Designer Hallmark Database
This page is a work in progress consisting of a small sampling of hallmarks that I have personally viewed, pictured and authenticated to the best of my abilities. I plan to add many more hallmarks collected over the years and detailed commentary as time permits. If anyone has any corrections or additional information to add, please feel free to email me directly at email@example.com. Your educated participation is always welcome and your patience is appreciated.
Jewelry Exchange of Delaware, Inc.
Jewelry Exchange of Delaware, Inc.
This Beautiful ring made by Cartier in the 70's has a block script "CARTIER" hallmark that differs from the more common cursive "Cartier" hallmark better known today. Never the less this piece also has an individual piece number indicative of all Cartier jewelry here clearly visible as "12183". There is also a stamp of "1972" indicating the year of production as well as "18k" indication the purity of the Gold used.
This is another example of an older Cartier hallmark. This one is easy to miss and hidden well. The piece is a simple gold star pin / brooch. Very unassuming at first. On the back it has a noticeable "18k" stamp indicating the purity of the Gold used. After seeing this, many would just assume that this is a nice 18k Star Pin. Upon closer inspection, you will notice a number faintly stamped above, then you know to look further as the number is an indication that this may be a Cartier piece. The number "22402" is a Cartier individual piece number and as you make your way around the piece you find a tiny "CARTIER" stamp on the side of one of the edges of the star.
This is an example of Cartier's more modern "cursive" hallmark. This simple 18kt Rose Gold band is hallmarked "Cartier", "(c)" for Copy-write, "AU750" indicating the purity of the Gold used (750 is the European standard indicating 18kt or 75% pure Gold). As with all Cartier Jewelry, there is an individual piece number "57 BOS832". Additionally there are less known marks including the Standard mark and Sponsor's hallmark that indicate that the piece has been legally found to contain the marked fineness of metal and which goldsmith attested to the fineness of the metal used. These hallmarks all seem to be laser etched rather than stamped.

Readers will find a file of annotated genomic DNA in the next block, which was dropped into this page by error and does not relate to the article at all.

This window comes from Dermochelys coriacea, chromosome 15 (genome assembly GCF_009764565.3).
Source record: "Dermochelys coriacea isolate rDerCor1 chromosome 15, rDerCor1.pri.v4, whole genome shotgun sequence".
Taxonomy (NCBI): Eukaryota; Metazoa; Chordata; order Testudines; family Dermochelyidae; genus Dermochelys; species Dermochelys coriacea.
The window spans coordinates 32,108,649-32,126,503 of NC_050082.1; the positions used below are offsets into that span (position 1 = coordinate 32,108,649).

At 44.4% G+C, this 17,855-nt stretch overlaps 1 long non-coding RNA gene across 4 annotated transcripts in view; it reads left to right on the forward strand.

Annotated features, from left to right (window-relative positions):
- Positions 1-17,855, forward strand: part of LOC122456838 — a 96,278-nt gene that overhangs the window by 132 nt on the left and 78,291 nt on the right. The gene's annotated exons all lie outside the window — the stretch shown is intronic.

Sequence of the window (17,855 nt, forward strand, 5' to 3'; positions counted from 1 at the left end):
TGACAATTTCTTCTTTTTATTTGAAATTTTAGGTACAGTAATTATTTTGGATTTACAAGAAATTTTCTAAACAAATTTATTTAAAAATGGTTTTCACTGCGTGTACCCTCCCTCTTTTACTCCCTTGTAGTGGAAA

Mikimoto is the originator of the Cultured Pearl and thus has been the name in designer Cultured Pearl Jewelry for over 100 years. Their Hallmark is simply an "M" in a clam shell accompanied by a mark indicating the fineness of the metal in the clasp used. The example below is marked "750"(750 is the European standard indicating 18kt or 75% pure Gold)
Tiffany & Co.
Over the years, I have found that Tiffany & Co. above all others has the most variations in hallmarking.
This Tiffany & Co. Band is a good example of a modern Tiffany Hallmark. Inside the band is stamped "(c)" for Copy-Write, "1997" for the year of design, "Tiffany & Co.", and "750" (750 is the European standard indicating 18kt or 75% pure Gold).
This Tiffany & Co. piece is a good example of a hallmark that has some wear. You can still make out the "(c)" for copy-write, "1983" for the year of the design, "Tiffany & Co.", and "Paloma Picasso" which is the name of the designer. This is very typical with modern Tiffany &Co. Jewelry as they are know to commission and collaborate with several different designers and all of their individual works are signed accordingly.
Below is a later Paloma Picasso designed Tiffany & Co. piece that shows 3 different hallmark stamps. The first stamp contains the copy-write "(c)", the year "1998" and "Tiffany & Co." all in one stamp. Then there is a second stamp of "18k" indicating the fineness and type of the metal used. Finally there is a third stamp "Paloma Picasso" which is the signature of the designer.
Here is a an example of Tiffany & Co. Wheat Link bracelet that has a simple yet poorly struck "Tiffany & Co." Hallmark stamp which was common of the time period. On the inner tab of the clasp there is also a "585" hallmark stamp (585 is the European standard indicating 14kt or 58.5% pure Gold).